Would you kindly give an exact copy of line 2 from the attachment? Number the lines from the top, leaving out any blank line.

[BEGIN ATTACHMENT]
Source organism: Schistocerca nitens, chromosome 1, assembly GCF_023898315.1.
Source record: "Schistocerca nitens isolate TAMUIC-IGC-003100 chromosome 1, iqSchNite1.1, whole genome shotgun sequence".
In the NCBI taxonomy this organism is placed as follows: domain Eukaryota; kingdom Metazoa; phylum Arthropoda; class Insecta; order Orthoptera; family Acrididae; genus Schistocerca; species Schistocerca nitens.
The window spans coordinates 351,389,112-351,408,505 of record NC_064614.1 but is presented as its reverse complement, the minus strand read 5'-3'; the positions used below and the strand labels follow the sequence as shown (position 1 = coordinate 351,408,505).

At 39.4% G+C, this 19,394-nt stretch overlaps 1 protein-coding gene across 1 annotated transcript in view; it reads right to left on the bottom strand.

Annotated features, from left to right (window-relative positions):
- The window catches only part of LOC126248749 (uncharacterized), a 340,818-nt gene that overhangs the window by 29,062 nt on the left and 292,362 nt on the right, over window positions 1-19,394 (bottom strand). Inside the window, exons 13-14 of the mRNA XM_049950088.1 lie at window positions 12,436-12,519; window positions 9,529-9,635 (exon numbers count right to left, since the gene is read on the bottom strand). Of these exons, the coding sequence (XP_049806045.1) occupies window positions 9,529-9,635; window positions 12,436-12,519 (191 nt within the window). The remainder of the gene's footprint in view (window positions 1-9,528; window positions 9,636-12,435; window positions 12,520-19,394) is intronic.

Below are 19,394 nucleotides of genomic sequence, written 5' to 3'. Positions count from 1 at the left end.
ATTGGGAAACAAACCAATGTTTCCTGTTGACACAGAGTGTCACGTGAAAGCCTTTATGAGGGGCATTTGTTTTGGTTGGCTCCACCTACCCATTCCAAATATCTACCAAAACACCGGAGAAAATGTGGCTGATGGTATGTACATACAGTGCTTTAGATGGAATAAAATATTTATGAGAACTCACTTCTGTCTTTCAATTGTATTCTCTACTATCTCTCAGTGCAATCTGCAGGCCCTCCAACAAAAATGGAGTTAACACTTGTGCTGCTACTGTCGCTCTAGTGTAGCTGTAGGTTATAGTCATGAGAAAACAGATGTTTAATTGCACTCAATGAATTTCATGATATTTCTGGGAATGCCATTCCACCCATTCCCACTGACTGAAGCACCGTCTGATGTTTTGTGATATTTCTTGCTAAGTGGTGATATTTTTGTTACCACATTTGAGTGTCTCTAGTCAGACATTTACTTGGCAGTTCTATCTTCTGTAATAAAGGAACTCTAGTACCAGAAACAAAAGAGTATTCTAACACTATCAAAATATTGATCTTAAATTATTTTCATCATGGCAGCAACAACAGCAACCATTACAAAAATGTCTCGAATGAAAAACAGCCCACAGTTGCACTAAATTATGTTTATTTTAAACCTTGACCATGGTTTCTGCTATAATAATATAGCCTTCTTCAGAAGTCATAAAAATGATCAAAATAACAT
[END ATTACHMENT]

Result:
Source record: "Schistocerca nitens isolate TAMUIC-IGC-003100 chromosome 1, iqSchNite1.1, whole genome shotgun sequence".